Oped: GOP health-care plan really about destructive ideology

Erika D. Smith
Tribune News Service

This week, just as the blowback over the House Republican plan to replace Obamacare was turning into a hurricane, a smug Rep. Jason Chaffetz went on CNN to try to sell the legislation's merits.

OIn this file photo, Heather Bradford, of Spring Garden Township, holds up her "Don't Kill Real Health Care Reform" sign, during the Indivisible York demonstration, Tuesday, Feb. 28, 2017, at Continental Square. Amanda J. Cain photo

Asked whether Americans would lose health coverage if Trumpcare passes, the Utah Republican pulled off an ideological deflection worthy of Ronald Reagan and his mythical "welfare queen."

"Americans have choices," Chaffetz said, starting down a path that Twitter has since likely made him regret. "And they've got to make a choice. So, maybe, rather than getting that new iPhone that they just love and they want to go spend hundreds of dollars on, maybe they should invest that in health care."

The exchange was revealing, to say the least. Too many in Republican Party seem hell-bent on governing by fiction rather than by fact.

It's now abundantly clear that no matter what House Republicans, including Majority Leader Kevin McCarthy, say about keeping their campaign promises and helping Americans get affordable health care, their replacement plan is really just about ideology. Destructive ideology, at that.

The insistence on passing legislation that would force millions of people to lose their coverage and cause what California Insurance Commissioner Dave Jones called a "death spiral" in the health insurance market is about more than just thinking the United States can't afford to subsidize services for poor people.

It's about a stubborn, frankly absurd belief that the nation shouldn't even try — not without strings attached anyway — because poor people are lazy and should make better choices to help themselves.

This is the type of twisted thinking that led Vice President Mike Pence to order up an experimental health insurance program when he was governor of Indiana, rather than just expand Medicaid under the Affordable Care Act. I was working in Indiana at the time, a state where thousands of people had long ago given up on getting health care. The lengthy fight with the federal government to get a Medicaid waiver seemed more like a heartless political point for Pence to score against Democrats than a sincere nod toward fiscal responsibility.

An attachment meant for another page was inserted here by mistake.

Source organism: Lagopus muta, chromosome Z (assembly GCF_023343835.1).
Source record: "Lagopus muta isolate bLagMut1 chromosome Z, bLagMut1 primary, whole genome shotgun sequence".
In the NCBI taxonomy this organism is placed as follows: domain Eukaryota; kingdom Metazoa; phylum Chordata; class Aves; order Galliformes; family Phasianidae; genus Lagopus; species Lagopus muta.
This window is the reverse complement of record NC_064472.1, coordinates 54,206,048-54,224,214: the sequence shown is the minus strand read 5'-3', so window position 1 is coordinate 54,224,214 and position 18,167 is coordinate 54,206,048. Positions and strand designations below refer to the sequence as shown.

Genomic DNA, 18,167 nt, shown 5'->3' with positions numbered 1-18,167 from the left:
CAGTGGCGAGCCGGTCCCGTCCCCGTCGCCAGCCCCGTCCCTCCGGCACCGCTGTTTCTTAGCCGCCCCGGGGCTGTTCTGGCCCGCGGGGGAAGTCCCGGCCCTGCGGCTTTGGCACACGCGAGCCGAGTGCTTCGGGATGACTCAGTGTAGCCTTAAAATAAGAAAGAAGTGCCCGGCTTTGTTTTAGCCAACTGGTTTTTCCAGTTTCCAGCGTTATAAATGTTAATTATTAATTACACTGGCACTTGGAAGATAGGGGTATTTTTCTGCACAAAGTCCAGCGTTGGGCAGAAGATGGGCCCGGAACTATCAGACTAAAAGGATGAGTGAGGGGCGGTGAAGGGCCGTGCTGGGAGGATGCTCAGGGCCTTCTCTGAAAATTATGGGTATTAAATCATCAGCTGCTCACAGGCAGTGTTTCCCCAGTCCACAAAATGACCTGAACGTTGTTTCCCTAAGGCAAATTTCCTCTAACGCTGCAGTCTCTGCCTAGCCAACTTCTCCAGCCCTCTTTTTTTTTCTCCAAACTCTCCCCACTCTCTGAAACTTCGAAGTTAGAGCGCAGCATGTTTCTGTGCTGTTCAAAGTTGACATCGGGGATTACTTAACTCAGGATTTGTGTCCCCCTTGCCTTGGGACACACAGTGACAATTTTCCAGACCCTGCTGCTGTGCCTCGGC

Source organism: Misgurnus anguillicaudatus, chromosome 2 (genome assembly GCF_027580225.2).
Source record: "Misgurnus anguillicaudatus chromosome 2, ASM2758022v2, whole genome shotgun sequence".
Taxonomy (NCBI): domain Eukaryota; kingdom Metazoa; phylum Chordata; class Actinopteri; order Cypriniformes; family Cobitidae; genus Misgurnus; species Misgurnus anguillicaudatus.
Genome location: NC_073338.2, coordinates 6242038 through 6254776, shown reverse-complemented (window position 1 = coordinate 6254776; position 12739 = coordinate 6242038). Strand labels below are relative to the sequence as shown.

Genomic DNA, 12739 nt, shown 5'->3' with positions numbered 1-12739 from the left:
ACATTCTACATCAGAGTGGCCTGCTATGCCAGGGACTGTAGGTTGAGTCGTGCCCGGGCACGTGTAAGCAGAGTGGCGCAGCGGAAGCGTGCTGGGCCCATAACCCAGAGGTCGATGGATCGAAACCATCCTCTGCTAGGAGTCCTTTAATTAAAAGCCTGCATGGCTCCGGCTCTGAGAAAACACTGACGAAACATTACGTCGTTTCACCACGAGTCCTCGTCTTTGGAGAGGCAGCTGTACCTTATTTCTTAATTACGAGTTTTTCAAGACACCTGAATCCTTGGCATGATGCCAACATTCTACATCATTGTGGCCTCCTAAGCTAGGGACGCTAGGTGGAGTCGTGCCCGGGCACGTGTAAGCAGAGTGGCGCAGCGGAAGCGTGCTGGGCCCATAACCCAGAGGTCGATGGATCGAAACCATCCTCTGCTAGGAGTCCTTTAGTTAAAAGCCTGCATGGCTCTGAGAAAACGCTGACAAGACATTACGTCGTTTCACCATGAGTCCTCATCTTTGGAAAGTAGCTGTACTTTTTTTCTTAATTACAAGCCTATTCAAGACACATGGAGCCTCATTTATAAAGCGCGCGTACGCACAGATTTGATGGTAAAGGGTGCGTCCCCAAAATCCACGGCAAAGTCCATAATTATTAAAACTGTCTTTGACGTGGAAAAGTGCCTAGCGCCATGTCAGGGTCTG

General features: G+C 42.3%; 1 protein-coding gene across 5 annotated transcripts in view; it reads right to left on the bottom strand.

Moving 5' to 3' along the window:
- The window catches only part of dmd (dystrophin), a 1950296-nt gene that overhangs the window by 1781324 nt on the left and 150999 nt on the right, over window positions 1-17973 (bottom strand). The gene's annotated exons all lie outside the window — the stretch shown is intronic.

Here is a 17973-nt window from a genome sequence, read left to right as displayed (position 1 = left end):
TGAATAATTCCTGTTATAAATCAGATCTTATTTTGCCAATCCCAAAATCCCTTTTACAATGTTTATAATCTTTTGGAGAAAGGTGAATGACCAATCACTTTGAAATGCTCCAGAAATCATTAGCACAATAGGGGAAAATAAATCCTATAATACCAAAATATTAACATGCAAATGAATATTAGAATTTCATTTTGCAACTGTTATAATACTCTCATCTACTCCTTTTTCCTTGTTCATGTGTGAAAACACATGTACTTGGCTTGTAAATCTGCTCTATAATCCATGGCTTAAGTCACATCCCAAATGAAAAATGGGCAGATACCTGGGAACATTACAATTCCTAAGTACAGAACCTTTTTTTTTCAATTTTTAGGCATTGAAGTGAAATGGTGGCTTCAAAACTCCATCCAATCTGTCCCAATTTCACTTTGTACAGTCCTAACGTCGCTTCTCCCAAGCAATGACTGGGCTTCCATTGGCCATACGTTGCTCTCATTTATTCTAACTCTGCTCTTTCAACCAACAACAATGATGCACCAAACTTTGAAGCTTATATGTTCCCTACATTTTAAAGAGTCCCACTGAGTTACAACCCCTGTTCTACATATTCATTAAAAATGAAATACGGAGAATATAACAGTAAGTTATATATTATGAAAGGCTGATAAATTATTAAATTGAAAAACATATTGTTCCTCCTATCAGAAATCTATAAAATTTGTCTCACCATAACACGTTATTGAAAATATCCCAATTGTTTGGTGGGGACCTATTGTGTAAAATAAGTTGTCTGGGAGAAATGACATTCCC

Three years later, it's a program that's being talked about as a national model for how other states can provide health care the "compassionate conservative" way.

Yes, Trumpcare could pave the way for Pencecare, even though the facts and some research dictate neither work as well as Obamacare. Gross, right? But how else can Republicans go about teaching all those lazy poor people the conservative value of personal responsibility?

Pencecare, officially known as the Healthy Indiana Plan 2.0, or HIP 2.0, requires recipients to pay an average of 2 percent of their monthly income to get coverage, no matter how poor they are. Even those with no income have to pay a minimum $1 a month.

If people miss a payment, they get bumped to a second-tier plan that requires co-payments to see the doctor and eliminates access to already modest dental and vision coverage.